Have you ever played Connect the Dots? At first it might seem like a bunch of dots and numbers. But as the dots begin to connect, the image magically appears. Restaurant claims are similar. At first it might seem like a bunch of events and numbers. But eventually general liability, personal injury, liquor liability, product liability (food poisoning, allergic reactions, hepatitis), and fire can all come together and magically reveal the whole picture.

It’s obvious enough that insurers have an obligation to fulfill the promises they make to protect against losses when they sell policies. But who protects your risk managers? How can they ensure they’re properly identifying all of the risks they’re paid to mitigate? How can they do so efficiently and coherently? And how can they connect the dots between claims to identify patterns, to improve their risk selections, and to maximize guest satisfaction?

The Whole Picture

They can start by tracking incidents, rather than claims. Here’s a scenario: One evening, Gladys, a waitress at Ernie’s Chop Joint, trips on her way across the dining room and drops a tray containing a carafe full of water and eight water glasses. The glasses shatter. As the carafe rolls across the floor, water runs into some electric sockets in the floor, causing a fire. (Claim #1, property damage.)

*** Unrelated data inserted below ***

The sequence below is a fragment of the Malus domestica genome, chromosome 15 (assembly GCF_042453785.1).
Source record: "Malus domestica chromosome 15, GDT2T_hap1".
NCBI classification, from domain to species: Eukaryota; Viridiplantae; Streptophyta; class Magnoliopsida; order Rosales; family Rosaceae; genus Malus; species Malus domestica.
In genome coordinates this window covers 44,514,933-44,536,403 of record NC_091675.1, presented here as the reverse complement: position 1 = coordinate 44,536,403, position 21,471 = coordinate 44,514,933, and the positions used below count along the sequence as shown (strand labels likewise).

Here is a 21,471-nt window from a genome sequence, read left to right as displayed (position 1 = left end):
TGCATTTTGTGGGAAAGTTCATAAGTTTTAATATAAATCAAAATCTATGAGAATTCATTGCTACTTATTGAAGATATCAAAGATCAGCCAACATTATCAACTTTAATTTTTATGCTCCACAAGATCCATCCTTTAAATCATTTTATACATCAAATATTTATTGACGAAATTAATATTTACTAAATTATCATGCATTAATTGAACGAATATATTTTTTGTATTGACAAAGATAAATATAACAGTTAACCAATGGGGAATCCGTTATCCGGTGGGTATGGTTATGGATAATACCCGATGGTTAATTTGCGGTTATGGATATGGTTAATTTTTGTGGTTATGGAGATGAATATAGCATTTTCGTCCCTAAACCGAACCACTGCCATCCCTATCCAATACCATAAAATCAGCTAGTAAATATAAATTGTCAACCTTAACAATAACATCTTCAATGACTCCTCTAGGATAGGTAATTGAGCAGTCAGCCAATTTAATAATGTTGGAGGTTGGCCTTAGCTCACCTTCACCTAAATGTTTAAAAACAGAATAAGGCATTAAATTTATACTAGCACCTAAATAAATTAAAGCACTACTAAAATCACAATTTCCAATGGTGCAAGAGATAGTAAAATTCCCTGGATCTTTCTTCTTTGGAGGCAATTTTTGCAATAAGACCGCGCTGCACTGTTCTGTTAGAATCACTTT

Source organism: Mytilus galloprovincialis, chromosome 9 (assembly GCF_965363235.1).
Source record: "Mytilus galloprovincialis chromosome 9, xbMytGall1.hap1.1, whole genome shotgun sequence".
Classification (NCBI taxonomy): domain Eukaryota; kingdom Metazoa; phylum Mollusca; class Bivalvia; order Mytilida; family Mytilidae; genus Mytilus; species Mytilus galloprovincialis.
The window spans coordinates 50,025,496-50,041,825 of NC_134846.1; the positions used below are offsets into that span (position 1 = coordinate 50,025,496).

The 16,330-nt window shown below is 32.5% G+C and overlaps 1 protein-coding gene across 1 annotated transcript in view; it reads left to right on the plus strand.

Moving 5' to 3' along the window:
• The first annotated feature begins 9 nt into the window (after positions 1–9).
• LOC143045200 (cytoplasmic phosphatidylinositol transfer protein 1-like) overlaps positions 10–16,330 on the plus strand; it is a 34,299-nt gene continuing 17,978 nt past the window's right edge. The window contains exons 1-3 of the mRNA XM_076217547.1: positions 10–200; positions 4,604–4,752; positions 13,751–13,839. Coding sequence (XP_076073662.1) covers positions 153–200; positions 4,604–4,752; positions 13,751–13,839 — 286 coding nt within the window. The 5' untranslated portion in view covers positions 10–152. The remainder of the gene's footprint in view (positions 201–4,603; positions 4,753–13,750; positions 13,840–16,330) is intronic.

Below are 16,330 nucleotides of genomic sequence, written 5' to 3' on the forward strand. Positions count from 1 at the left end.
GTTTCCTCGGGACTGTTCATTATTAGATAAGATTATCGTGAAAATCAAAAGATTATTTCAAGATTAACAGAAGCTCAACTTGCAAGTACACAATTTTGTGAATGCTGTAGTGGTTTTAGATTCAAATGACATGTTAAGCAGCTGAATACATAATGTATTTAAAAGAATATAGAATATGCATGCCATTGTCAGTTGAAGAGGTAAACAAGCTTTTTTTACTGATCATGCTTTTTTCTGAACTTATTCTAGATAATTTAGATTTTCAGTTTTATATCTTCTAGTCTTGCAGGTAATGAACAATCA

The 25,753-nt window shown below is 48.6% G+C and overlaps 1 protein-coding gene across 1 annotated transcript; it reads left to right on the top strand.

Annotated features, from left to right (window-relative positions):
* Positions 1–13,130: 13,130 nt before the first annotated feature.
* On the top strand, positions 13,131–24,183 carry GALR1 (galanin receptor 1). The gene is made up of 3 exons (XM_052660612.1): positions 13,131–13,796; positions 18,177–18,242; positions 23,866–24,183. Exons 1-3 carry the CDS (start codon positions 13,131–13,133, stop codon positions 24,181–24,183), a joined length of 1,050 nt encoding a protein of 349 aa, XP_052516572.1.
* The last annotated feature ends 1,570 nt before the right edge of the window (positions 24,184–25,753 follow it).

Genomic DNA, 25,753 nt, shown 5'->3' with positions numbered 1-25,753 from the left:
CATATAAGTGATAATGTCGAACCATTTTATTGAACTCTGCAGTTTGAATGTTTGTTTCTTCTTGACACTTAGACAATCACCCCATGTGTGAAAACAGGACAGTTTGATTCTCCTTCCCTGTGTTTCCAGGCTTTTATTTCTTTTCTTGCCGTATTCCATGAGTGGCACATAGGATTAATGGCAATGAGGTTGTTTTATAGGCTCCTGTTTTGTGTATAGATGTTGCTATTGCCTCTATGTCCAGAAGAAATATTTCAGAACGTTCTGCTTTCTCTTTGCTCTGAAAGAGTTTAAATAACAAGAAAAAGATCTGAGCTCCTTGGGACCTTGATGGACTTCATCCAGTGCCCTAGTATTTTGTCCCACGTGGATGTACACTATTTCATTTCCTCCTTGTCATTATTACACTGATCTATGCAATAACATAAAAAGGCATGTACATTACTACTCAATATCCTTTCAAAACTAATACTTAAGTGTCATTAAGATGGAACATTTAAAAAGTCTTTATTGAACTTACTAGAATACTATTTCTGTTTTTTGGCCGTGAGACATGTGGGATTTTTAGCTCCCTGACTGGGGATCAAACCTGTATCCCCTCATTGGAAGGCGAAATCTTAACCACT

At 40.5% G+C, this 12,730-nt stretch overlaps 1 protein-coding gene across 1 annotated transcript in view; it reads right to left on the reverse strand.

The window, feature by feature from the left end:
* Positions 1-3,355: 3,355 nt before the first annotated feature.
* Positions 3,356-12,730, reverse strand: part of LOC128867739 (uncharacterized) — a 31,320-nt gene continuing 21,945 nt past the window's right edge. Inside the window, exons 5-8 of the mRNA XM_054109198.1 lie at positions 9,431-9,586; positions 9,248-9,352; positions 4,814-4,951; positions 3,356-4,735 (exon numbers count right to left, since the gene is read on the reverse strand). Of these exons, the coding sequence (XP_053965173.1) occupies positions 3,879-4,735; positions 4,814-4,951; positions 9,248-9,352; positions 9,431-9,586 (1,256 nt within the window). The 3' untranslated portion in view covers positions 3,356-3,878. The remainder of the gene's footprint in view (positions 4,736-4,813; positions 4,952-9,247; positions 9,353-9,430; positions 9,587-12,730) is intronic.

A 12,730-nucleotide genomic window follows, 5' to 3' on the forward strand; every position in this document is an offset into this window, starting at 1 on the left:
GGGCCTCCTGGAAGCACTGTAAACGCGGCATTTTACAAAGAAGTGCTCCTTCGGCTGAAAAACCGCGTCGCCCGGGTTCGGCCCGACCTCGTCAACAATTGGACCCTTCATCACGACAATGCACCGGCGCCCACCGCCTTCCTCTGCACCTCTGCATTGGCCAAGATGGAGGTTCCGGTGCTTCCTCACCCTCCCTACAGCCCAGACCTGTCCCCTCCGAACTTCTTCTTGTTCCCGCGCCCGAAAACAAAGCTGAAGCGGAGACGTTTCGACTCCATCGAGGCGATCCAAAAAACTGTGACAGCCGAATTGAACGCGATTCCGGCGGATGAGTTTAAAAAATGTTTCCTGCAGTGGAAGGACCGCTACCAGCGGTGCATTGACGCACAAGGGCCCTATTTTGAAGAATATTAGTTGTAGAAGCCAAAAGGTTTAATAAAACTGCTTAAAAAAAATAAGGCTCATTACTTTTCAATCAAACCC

On its way to the floor, the carafe full of water, ricochets off the right foot of Herb, a gentleman having dinner with his wife, fracturing three metatarsals. (Claim #2, bodily injury). Herb’s wife, Grenadine, believing Gladys dumped the tray on purpose, convinces Herb to sue Ernie’s. (Claim #3, general liability.)

The risk manager now has three claims to contend with, all stemming from Gladys’s stumble, but that may be unrelated in terms of coverage. For that matter, it’s possible for the claims to be managed by different people who may have no way and no reason to connect the dots. If, on the other hand, the claims had been tracked by incident (poor Gladys), then all the dots would have been connected.

If the claims system the risk manager used tracked incidents — used tag-based organization for documents to eliminate network folders and files; attached image files, videos, PDFs, and other documentation to each incident and anchored every claim to an incident — dots would connect themselves. As a result, claims would be managed more efficiently, patterns would be more readily identified, risks would be assessed more effectively, and conditions and circumstances could be adjusted to mitigate those risks.

We can’t promise to protect Gladys. But we can definitely help the risk manager who’s trying to.